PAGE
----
Chilean president Michelle Bachelet promulgated this week a bill with sweeping changes in the Defence ministry and Armed Forces structure including the creation of a post equivalent to that of chairman of the Joint Chiefs of Staff.
“The new post will be the strategic commander of all Chilean military operations and will depend from the President of the Republic through the Ministry of Defence”, said President Bachelet who added that the bill also eliminates the Deputy Offices for the Air Force, Navy and Defence and creates the Defence and Armed Forces Deputy Ministries.
The ceremony at Government House (Palacio de la Moneda) was headed by President Bachelet, Defence minister Francisco Vidal, members of congress and the top ranks of Chile’s four services.
“With the enactment of this bill Chile will have completed one of the most difficult and ambitious modernizing reforms sponsored by the successive administrations of the Concertación (ruling coalition), with the understanding that defence is a State policy which must be in line with the standards demanded by a modern democracy”, underlined Ms Bachelet.
“It will be up to the officials elected by the people to define the objectives and means for national defence, assess its enactment adapting it to changes if necessary”, said Ms Bachelet who recalled that “what begins today, is obvious, was not so in the long history of our country: as happened until 1990 and more precisely 1973, was exactly the contrary”.
President Bachelet was referring to the bloody military coup of 1973 headed by General Augusto Pinochet who only relinquished office in 1990, although he remained as Commander in Chief of the Army.
“Defence in Chile has been an area historically disregarded by political leaders and government officials, and most of its running was left almost exclusively to the commanders of the Armed Forces” pointed out the president who then referred to the consequences of such an attitude.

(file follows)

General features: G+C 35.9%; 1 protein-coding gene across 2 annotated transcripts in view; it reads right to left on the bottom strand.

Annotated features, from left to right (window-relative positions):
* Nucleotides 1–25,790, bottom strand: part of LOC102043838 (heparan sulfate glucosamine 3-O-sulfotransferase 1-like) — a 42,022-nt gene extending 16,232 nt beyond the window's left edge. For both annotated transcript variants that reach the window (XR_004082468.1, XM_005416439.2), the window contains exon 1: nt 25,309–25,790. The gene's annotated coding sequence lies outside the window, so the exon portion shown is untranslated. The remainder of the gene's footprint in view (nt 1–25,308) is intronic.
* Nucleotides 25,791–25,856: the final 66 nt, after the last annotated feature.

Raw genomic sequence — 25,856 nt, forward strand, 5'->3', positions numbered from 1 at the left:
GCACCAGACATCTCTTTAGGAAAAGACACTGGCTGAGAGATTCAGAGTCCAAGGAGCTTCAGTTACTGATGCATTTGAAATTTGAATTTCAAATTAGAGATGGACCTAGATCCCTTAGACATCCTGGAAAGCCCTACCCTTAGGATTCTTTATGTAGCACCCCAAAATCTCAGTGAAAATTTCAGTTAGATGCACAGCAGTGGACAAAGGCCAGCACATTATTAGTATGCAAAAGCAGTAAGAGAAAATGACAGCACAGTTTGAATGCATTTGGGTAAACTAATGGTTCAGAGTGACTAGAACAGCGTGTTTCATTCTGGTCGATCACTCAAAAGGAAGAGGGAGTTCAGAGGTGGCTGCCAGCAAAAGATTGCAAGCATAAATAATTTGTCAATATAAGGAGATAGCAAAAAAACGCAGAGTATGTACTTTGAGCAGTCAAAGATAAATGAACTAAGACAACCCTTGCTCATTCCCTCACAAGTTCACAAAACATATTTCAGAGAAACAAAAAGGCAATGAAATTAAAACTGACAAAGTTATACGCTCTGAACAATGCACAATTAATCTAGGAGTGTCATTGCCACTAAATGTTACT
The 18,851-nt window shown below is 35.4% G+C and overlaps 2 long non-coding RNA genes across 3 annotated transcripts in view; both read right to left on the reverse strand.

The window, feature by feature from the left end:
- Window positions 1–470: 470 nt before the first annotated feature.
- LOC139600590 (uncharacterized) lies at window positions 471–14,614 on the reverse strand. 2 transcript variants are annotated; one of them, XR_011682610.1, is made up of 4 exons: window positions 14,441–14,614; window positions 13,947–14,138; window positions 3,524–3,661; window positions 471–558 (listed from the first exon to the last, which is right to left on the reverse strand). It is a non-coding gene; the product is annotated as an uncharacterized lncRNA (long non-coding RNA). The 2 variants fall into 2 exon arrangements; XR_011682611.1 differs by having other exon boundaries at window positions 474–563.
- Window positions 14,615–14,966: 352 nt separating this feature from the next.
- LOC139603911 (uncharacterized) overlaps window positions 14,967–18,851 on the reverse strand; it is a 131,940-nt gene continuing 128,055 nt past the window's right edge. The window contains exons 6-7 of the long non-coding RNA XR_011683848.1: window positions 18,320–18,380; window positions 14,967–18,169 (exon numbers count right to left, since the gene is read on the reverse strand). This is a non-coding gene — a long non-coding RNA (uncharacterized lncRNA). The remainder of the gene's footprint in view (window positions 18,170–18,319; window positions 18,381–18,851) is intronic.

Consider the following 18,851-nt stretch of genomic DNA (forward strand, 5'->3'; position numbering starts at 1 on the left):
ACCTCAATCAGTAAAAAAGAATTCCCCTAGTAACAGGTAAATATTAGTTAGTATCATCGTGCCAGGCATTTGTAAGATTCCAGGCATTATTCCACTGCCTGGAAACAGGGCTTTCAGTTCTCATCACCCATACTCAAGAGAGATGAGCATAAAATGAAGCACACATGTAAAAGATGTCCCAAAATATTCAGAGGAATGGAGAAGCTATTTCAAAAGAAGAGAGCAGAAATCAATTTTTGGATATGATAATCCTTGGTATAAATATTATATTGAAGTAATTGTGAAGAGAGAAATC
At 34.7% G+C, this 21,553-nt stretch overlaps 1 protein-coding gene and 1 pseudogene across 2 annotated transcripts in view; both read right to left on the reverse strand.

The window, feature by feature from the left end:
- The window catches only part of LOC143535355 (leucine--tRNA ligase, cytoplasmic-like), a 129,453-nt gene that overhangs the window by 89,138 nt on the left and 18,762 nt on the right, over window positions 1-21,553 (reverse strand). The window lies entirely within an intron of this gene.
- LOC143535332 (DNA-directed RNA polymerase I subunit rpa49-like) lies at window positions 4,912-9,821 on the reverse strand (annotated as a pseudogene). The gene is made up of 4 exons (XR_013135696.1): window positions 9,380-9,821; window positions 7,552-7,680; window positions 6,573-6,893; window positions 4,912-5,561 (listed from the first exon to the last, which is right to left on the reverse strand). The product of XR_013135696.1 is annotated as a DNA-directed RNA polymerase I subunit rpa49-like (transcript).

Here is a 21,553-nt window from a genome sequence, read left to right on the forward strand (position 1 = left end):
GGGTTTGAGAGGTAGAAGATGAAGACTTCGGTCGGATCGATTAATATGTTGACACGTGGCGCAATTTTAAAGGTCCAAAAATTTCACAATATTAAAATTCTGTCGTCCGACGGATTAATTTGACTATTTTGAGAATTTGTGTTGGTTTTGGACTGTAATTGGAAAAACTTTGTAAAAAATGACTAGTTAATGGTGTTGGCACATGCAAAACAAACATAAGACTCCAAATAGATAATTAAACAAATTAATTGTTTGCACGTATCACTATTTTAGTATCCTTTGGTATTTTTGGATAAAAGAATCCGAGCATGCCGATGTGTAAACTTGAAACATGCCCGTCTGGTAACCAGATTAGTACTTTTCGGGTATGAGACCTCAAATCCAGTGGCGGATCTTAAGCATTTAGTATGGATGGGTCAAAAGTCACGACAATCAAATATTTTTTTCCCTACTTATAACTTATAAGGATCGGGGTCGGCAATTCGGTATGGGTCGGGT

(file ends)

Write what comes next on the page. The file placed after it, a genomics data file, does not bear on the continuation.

“The consequences of this government responsibility abdication during decades was not positive and contributed significantly to the gradual weakening of Chilean democracy, but that scenario begun changing in 1990”.
Under the new legislation the chairman of the Joint Chiefs of Staff will be selected by the President among the three-star generals and will be responsible for crisis situations ensuring the Chilean forces are fully trained, prepared and ready for deployment. Whoever holds the post will have the rank of Division General, Rear Admiral of Air General.
Defence minister Vidal said that the reform contemplates four basic pillars: doctrine, sustained Armed Forces budget, plus Armed Forces and Defence ministry structures. He also praised the continued effort of the successive democratic governments in modernizing and updating Chilean Armed Forces, a process begun two decades ago
Finally he addressed president elect Sebastian Piñera pointing out that the bill “is an opportunity to address the financing of defence, a state policy, which needs to garner the necessary consensus”.
In other words “the financing of the Chilean Armed Forces can not be dependent on the international price of a commodity such as copper”, said Vidal.
Under Chilean legislation, a percentage of the windfall earnings from copper exports by the country’s main government owned mining corporation is destined to the Armed Forces procurement.